Wide bench strength is a blessing. Except for the day when one has to trim players out to select the best bunch of 15 for a World Cup. Like it is for the Indian selectors right now for the upcoming T20 World Cup in October-November.
There are a few players who are guaranteed in the squad (and in the XI) if fit. There are eight such players in India’s white-ball set-up at the moment. But, picking out the other seven can be a real headache, albeit a good one for the selectors.
Let us go role by role to answer the questions that the selectors will be debating while finalizing the players.
Rohit Sharma and KL Rahul pick themselves. As weird as it sounds, the opening combination from the ongoing Test series in England will most likely persist during the World Cup as well. The two are perhaps the only two openers in the world to pull it off across all formats. Such is their class.
There is also an option of opening with Virat Kohli but that is a tactical move that will come later as Kohli will be in the squad anyway. For players to choose as a reserve opener, India’s choices are Shikhar Dhawan and Prithvi Shaw.
Though it was in the ODI format, Shaw mesmerized everyone with his silken stroke-play in the recent series against Sri Lanka. In the form of his life, Shaw has a strike rate of 165.6 in T20s this year to go with the average of 34.2.
On the other hand is Shikhar Dhawan. Working in his favour is the form he displayed in the 2020 season of the IPL conducted in UAE, the venue of the World Cup. The opener amassed 618 runs (@ 44.14) at an impressive strike rate of 144.73 then. He was also the leading run-getter in IPL 2021 - 380 runs at 54.28 - before the tournament came to a halt. Being a left-hander also works to his benefit for variety. Unless the selectors opt for Ishan Kishan instead. We will come to him next.
The number one expectation from a middle-order batsman is the ability to play spin well. And no one does this well than Suryakumar Yadav. Kohli is an automatic choice. The options then are Shreyas Iyer and Ishan Kishan.
Iyer was the incumbent number four/five during the T20I series against England in March earlier this year, but he has been out due to a shoulder injury and has no professional cricket under his belt since. In an otherwise sure selection, lack of evidence on recent form and recovery can go against him.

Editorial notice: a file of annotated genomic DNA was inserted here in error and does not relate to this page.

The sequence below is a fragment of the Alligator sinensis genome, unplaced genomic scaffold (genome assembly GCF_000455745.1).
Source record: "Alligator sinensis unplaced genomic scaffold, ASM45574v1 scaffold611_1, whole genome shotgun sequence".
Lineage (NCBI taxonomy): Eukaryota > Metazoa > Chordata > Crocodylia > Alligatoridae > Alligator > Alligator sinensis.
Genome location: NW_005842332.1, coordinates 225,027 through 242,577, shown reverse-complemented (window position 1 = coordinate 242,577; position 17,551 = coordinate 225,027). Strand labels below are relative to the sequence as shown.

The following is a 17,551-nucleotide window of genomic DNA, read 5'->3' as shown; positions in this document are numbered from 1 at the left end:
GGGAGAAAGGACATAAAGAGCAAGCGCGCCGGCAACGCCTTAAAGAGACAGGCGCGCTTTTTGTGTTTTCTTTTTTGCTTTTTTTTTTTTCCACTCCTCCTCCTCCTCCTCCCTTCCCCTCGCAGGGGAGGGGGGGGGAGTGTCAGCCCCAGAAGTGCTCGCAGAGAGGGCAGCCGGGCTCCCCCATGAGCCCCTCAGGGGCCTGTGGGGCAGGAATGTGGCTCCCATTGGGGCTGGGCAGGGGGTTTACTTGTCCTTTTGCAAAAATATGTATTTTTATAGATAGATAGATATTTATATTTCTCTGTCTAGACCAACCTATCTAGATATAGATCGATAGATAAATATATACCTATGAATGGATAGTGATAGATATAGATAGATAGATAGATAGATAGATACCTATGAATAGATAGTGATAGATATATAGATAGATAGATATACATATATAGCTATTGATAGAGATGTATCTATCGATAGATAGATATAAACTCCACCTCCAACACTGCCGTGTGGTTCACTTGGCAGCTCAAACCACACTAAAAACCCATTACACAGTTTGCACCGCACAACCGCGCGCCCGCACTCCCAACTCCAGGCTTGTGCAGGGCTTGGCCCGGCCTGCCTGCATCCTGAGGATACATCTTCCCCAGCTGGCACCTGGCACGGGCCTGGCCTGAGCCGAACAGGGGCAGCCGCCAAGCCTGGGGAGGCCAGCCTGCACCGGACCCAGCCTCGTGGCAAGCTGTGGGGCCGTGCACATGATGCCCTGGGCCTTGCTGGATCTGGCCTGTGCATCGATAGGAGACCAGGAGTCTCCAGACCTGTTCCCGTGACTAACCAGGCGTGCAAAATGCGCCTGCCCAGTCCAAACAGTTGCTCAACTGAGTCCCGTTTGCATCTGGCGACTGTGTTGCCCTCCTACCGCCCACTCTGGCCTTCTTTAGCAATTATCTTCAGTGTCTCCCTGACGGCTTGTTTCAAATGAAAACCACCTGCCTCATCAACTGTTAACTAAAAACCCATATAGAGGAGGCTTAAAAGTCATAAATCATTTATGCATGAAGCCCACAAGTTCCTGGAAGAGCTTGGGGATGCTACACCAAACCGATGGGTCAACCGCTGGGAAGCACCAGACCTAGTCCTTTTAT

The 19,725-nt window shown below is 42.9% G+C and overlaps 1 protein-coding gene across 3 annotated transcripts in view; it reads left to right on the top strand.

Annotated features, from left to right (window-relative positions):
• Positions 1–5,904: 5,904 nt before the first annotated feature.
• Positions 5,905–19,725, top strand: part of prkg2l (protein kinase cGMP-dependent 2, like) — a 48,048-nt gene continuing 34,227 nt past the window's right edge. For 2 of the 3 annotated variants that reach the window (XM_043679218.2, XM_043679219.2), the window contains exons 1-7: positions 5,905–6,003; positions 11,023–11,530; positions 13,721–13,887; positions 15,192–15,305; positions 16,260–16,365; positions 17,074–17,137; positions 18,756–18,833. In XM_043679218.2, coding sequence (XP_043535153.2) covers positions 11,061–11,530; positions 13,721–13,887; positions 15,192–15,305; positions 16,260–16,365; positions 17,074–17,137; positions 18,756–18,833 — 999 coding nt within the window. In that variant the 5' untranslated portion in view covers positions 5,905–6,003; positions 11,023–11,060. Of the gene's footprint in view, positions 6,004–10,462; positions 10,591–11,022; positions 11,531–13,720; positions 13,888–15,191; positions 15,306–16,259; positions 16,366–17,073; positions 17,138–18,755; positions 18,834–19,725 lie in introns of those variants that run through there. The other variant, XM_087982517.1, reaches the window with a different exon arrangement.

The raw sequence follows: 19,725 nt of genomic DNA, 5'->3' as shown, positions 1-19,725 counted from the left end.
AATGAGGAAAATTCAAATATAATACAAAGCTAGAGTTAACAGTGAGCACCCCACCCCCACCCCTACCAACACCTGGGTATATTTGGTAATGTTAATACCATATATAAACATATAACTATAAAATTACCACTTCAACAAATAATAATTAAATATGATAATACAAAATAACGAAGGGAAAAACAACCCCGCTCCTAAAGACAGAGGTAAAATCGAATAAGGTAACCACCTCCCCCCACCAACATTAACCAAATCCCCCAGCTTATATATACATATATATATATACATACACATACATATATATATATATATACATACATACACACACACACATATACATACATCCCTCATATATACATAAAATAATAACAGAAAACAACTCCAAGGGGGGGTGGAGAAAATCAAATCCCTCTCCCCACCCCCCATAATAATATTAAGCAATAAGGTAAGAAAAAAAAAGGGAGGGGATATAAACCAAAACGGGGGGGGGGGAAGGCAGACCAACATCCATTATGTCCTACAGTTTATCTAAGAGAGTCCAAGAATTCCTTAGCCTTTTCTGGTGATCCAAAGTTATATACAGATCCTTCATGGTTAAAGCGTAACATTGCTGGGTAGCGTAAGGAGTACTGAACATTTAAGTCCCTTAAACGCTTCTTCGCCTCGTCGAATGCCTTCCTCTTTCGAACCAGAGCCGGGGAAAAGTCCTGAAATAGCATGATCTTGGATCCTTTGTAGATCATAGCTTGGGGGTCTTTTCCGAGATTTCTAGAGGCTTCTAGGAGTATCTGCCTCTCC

India also have Kishan as an option. He is essentially a floater who can bat anywhere in the top four. Like Dhawan, the advantage with him is being a left-hander. Unlike Dhawan, he can play outrageous strokes from ball one.
Some might also wonder why Sanju Samson doesn’t find a mention. But, let’s face it, he has not done enough to make the cut yet. Even as a wicket-keeper, there are two in the squad as certainties and one more as an option in Kishan who are above him in the pecking order.
Now, Rishabh Pant is not necessarily a lower-order batsman. Like Kishan, he is a floater and can at anywhere between four and six. Both he and Hardik Pandya are currently the only two proven bashers, fit for the job needed in the lower-middle order. As things stand, there is really no one else can throw their hat in the mix for the job.
There are hardly any questions about Ravindra Jadeja being the first-choice all-rounder. Subject to fitness, Hardik will perform the role of the sixth bowler. However, Washington Sundar’s injury has created multiple dilemmas for the team. The first of them is choosing another all-rounder.
The options for the selectors are the two players who do exactly what Jadeja do, only less consistently. Nothing really separates Krunal Pandya and Axar Patel. Maybe, Krunal is a better batsman than Axar while Axar is a better bowler of the two. Hence the selectors will have to decide on what facet they need more for the role.